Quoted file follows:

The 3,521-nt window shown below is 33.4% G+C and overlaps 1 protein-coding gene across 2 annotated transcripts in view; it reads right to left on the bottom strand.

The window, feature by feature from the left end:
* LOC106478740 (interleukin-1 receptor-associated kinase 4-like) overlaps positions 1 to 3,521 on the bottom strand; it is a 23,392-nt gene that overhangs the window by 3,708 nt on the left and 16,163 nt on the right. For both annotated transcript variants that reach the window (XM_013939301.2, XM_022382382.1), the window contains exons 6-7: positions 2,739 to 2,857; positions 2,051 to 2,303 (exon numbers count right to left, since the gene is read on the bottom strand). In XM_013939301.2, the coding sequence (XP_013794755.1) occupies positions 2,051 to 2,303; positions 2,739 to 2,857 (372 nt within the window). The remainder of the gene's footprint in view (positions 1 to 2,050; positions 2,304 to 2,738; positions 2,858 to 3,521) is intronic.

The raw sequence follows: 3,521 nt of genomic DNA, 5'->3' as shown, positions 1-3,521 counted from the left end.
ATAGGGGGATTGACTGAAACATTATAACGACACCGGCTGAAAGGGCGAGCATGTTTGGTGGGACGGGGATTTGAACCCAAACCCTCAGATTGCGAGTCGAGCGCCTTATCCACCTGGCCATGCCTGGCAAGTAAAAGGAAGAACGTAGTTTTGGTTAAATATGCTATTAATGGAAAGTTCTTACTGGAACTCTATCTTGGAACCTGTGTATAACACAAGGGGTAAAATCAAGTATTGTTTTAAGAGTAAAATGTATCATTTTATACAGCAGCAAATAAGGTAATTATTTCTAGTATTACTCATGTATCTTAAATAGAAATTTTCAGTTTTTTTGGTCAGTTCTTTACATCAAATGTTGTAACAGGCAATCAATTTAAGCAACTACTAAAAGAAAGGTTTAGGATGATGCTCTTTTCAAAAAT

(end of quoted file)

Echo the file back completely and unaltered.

The 3,521-nt window shown below is 33.4% G+C and overlaps 1 protein-coding gene across 2 annotated transcripts in view; it reads right to left on the bottom strand.

The window, feature by feature from the left end:
* LOC106478740 (interleukin-1 receptor-associated kinase 4-like) overlaps positions 1 to 3,521 on the bottom strand; it is a 23,392-nt gene that overhangs the window by 3,708 nt on the left and 16,163 nt on the right. For both annotated transcript variants that reach the window (XM_013939301.2, XM_022382382.1), the window contains exons 6-7: positions 2,739 to 2,857; positions 2,051 to 2,303 (exon numbers count right to left, since the gene is read on the bottom strand). In XM_013939301.2, the coding sequence (XP_013794755.1) occupies positions 2,051 to 2,303; positions 2,739 to 2,857 (372 nt within the window). The remainder of the gene's footprint in view (positions 1 to 2,050; positions 2,304 to 2,738; positions 2,858 to 3,521) is intronic.

The raw sequence follows: 3,521 nt of genomic DNA, 5'->3' as shown, positions 1-3,521 counted from the left end.
ATAGGGGGATTGACTGAAACATTATAACGACACCGGCTGAAAGGGCGAGCATGTTTGGTGGGACGGGGATTTGAACCCAAACCCTCAGATTGCGAGTCGAGCGCCTTATCCACCTGGCCATGCCTGGCAAGTAAAAGGAAGAACGTAGTTTTGGTTAAATATGCTATTAATGGAAAGTTCTTACTGGAACTCTATCTTGGAACCTGTGTATAACACAAGGGGTAAAATCAAGTATTGTTTTAAGAGTAAAATGTATCATTTTATACAGCAGCAAATAAGGTAATTATTTCTAGTATTACTCATGTATCTTAAATAGAAATTTTCAGTTTTTTTGGTCAGTTCTTTACATCAAATGTTGTAACAGGCAATCAATTTAAGCAACTACTAAAAGAAAGGTTTAGGATGATGCTCTTTTCAAAAAT